Hope nodded. “Yeah,” she said wryly. “Lips like sugar.”
“Exactly!” Agnes sighed dramatically.
The description nagged at Hope’s mind. She knew one person who looked like that, well as close to Agnes’s exaggerated descriptions as she could imagine. And he was the last person she expected or desired to see in her office.
A lift descended and the doors slid open. Agnes continued her monologue as they entered, her eyes widening as she described the perfection of a man she hadn’t even spoken to. Hope listened, her feelings vacillating between amusement and boredom. She was used to it. If Agnes had suddenly started talking about politics or history, or kept silent, then Hope would have had to check her temperature to make sure she was all right.
The lift had barely moved from the ground floor when it came to a stop on the first floor. Agnes continued her chattering until the doors opened and Daniel Amadi walked in.
That shut her up.
That would have shut anybody up. Nobody would dream of indulging in idle talk when a man like Daniel Amadi was in the same room.
Everybody who worked in the building knew who Daniel Amadi was. He was the genius software engineer who had built his business from scratch, and whose offices occupied the top three floors of the building.
There was even something about the way he strode into the lift in his impeccable dark suit, crisp white shirt, and plain black tie. There was something about the set of his jaw, the understated glint of his silver cufflinks, the subtle hint of his cologne… It was as if somehow, with just his bearing, he was proclaiming that he owned the place.
He acknowledged them with a small nod. He never gave anybody more than that. What were they after all, but a couple of working girls in the small engineering firm a few floors below him. He was the most important man in the building.
As the doors closed, he turned his back to them to enter the number of the floor he wanted. At first, Hope watched his long graceful fingers as they moved over the keypad, then Agnes caught her attention, rolling her eyes upwards and fanning her heart with a face that said, ‘Be still my beating heart.’ Hope stifled a giggle.
He turned back towards them, totally missing the moment of hilarity. He wasn’t smiling. In fact, Hope doubted that she had ever seen him smile. She had never really been able to understand why all the girls in the office thought he walked on water. He was always serious and he always looked busy. Sure, he was handsome, in that tall, dark and intense way that would have looked good in a model, not the thin ones in the Burberry ads, but the thickly-muscled, sensual ones in the perfume ads for Armani and such…but what was the use of all the good looks if he never cracked a smile.
The lift started to move. Hope looked over at Agnes. Agnes was staring at the side of Daniel Amadi’s face like a deer caught in headlights. Hope stifled another giggle.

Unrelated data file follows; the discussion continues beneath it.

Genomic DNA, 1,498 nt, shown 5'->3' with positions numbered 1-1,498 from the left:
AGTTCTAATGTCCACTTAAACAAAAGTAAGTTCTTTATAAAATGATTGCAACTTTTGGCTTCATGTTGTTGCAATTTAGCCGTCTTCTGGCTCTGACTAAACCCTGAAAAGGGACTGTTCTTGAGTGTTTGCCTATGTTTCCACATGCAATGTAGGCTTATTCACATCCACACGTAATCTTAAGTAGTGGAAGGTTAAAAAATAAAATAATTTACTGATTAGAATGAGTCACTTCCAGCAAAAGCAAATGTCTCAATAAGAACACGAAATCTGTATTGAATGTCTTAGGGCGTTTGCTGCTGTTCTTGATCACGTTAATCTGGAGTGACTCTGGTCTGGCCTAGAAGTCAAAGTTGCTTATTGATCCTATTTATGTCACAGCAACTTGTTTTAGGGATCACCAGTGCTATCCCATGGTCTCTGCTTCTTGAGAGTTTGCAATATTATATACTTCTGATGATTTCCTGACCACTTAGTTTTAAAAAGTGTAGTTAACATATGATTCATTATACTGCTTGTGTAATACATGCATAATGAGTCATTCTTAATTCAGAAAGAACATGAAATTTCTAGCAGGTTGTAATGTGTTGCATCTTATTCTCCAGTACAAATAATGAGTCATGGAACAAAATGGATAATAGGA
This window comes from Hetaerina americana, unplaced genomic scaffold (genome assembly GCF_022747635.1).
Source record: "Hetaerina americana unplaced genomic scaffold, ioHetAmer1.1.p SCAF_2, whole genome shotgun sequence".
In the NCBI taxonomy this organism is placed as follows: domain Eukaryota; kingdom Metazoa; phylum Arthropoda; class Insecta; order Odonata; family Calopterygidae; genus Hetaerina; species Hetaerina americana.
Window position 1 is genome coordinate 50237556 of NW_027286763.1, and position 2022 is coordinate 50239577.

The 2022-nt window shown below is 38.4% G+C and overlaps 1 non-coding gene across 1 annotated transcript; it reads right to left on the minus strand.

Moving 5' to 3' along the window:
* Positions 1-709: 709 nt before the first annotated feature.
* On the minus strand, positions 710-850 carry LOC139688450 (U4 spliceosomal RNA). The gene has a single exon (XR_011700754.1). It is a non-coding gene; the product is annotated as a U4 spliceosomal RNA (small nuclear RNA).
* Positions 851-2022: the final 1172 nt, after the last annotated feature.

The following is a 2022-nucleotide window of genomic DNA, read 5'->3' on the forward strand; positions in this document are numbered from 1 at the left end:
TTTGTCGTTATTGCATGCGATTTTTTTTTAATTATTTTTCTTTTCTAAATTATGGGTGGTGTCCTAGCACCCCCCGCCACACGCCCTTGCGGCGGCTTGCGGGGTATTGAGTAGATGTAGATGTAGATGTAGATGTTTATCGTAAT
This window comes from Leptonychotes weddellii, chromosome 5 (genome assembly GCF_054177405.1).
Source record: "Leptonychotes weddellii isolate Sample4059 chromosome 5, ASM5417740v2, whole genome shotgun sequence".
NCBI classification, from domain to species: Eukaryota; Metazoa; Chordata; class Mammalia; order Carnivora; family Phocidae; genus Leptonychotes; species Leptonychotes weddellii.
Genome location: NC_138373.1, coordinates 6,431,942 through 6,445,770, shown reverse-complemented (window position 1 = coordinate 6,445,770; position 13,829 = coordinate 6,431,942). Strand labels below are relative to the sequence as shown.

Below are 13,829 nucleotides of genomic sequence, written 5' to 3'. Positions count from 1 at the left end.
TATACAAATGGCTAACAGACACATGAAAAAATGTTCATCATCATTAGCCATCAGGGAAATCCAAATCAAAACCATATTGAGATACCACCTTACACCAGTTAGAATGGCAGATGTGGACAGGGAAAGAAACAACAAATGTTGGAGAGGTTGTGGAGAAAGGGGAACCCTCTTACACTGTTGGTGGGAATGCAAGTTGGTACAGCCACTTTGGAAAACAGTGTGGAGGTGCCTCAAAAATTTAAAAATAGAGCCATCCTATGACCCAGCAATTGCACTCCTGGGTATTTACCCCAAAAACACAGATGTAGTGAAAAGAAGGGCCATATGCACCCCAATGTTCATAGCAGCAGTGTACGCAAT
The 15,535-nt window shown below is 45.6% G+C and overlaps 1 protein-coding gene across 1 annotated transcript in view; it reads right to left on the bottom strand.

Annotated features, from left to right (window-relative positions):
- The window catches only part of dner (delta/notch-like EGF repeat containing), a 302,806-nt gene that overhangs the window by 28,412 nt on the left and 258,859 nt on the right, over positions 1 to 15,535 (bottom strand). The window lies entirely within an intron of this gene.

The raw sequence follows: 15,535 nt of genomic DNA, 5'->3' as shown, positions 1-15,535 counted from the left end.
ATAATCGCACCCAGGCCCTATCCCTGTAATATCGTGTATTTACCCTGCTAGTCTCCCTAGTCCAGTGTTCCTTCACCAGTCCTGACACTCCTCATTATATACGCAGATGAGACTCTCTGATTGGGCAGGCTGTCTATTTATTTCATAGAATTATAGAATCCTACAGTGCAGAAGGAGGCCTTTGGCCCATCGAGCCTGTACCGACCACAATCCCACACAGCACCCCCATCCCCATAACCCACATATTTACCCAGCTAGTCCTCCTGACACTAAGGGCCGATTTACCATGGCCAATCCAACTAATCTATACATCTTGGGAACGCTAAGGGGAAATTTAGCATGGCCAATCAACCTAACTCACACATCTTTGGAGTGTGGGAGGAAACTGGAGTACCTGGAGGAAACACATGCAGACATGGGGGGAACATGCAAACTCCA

The silence was getting uncomfortable, and now she could feel him looking at her. Why was the lift so slow! It felt as if his eyes were burning swatches across her skin.
She looked up at him and caught him mid-stare. If he was fazed by having been caught, he didn’t show it. His eyes lingered on her face for a moment, and then he looked away.
Hope remembered to breathe. In that one moment that he’d held her gaze, it’d felt as if he was looking right into her soul. It was as if she had lost proper control of herself, her senses. She could feel the goosebumps on her arms. ‘five, six, seven…’ She counted the numbers under her breath as the lift passed the levels. They would get to her floor soon. For some reason, Hope couldn’t wait to get out of there.
She heard a clatter and almost jumped out of her skin. Then she realized her small clutch purse had fallen on the floor. In the moment it took for her to make that realization, Daniel Amadi had dropped gracefully to his haunches and picked up the purse. Hope stood frozen and watched as he rose and handed it to her.
“Here,” he said. There was nothing personal or friendly about his deep voice. She could have been any clumsy old lady, judging from his impassive face.
“Thank you,” Hope whispered, reaching out with wooden fingers to take the purse. Thankfully, she was able to grasp it without dropping it again.
“You’re welcome, Hope.” He smiled but didn’t let go of the purse.
Hope forgot that they were both holding her purse, that there was something wrong with that, that it looked awkward. She forgot all that because… What a smile! And how come he knew her name? She stared at him in surprise as the doors slid open. He had a perfect eyebrow raised as if in the question ‘Your name is Hope, isn’t it?’
Hope had forgotten where she was supposed to be going, caught up as she was in Daniel Amadi’s smile. When he released her purse, she stared at him for a few more moments, slightly disoriented. She finally managed to catch herself and walk out of the lift, her legs unsteady as she wondered what exactly had just happened.